Appeals court tosses Chicago Tribune’s FERPA lawsuit over admissions records

Newspaper's attorney says case will continue in state court

ILLINOIS — A federal appeals court on Thursday threw out the Chicago Tribune’s public records lawsuit against the University of Illinois, finding that the suit must be brought in state court.

The lawsuit sought access to the names and addresses of the parents of admission applicants on the university’s so-called “clout list.” The newspaper published a series of stories in 2009 claiming UI had a preferential admissions policy in which friends of trustees and state lawmakers were admitted despite subpar academic qualifications. The scandal led to the resignation of the university president and several members of its board of trustees.

The university argues the requested records are protected by a federal student privacy law, the Family Educational Rights and Privacy Act, and do not have to be disclosed under the state’s public records act.

The Tribune sued in federal court, and a judge in March 2011 found FERPA does not bar the release of otherwise public documents. The ruling Thursday from the 7th U.S. Circuit Court of Appeals vacates that decision and dismisses the case on procedural grounds.

“Because the Tribune’s claim to the information arises under Illinois law, the state court is the right forum to determine the validity of whatever defenses the University presents to the Tribune’s request,” Judge Frank Easterbrook wrote for a unanimous three-judge panel.

The panel did not express an opinion on whether the records should be disclosed, finding that question must be answered by a state court rather than a federal one.

Sam Skinner, attorney for the University of Illinois, said he considers the ruling a victory, even though the court did not rule on the merits of the lawsuit. Both sides had urged the Seventh Circuit to keep the case in federal court.

“It would have been nice to have had them resolve the issue,” he said. “We believe if they had resolved the issue that they would have come down for protection of student records.”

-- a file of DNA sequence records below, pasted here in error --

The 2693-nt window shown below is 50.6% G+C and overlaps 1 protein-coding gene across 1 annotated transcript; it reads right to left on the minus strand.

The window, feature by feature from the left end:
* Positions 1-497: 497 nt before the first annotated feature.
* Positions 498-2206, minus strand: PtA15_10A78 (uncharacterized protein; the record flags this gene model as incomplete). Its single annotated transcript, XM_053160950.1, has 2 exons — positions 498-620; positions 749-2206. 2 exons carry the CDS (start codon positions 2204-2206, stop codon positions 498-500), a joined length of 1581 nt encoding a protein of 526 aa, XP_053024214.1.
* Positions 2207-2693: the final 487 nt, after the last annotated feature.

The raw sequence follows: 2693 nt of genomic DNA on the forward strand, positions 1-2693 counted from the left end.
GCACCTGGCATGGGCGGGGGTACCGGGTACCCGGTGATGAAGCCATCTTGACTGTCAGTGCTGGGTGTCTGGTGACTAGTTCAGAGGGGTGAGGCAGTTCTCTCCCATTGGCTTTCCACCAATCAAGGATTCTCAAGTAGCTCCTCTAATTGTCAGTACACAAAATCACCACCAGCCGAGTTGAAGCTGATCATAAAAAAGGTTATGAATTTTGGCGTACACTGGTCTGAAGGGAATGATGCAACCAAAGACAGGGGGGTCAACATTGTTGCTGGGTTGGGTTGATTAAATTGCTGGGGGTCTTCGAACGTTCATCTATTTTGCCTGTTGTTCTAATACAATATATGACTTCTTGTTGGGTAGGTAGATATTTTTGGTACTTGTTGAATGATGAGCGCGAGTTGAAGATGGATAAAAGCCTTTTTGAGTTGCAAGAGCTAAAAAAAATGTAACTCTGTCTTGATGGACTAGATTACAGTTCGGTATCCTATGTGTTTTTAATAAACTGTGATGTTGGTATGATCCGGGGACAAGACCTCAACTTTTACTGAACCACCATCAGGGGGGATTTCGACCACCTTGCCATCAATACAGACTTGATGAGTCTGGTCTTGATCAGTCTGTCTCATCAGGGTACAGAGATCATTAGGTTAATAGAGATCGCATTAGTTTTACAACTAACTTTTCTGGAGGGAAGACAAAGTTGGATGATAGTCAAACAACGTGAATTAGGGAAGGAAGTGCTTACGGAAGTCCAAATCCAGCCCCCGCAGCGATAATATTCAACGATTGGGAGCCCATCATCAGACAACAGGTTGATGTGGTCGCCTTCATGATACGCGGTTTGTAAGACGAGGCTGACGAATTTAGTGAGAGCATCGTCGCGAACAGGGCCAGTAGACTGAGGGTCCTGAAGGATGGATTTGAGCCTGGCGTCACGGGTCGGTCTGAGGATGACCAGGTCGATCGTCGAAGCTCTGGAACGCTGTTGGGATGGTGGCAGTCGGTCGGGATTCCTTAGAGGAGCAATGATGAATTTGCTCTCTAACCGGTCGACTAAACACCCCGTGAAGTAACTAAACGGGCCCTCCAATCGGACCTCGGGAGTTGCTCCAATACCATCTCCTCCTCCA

James Klenk, the newspaper’s attorney, said the Tribune will "vigorously pursue" the case in state court.

"It's ridiculous to say that it's an educational record when [former] Gov. Blagojevich calls the chancellor of the university and says 'admit this person.'" Klen said. "That's not an educational record under any reading of FERPA."

A state case is pending in Sangamon County Circuit Court, but has been largely dormant while the federal lawsuit moved forward. Klenk said he has not yet decided on his next move.

"It'll be the quickest one I can think of," he said.

UI vowed to continue fighting to withhold the admissions records.

“We’re not giving these records up,” he said. “We think they’re protected under FERPA. We’re not going to expose the students, the parents and the school to any kind of action because we violated federal law.”

A group of 23 media organizations, including the Student Press Law Center, filed a friend-of-the-court brief urging the Seventh Circuit to take a narrow view of FERPA.

Frank LoMonte, executive director of the SPLC, said he doesn’t disagree with the court’s rationale but would have preferred to see the earlier decision upheld.

“The district judge did an excellent job of confining FERPA to its rightful place and it would have been nice to get that reasoning affirmed,” LoMonte said.

By Brian Schraum, SPLC staff writer

Family Educational Rights and Privacy Act, Illinois, news, University of Illinois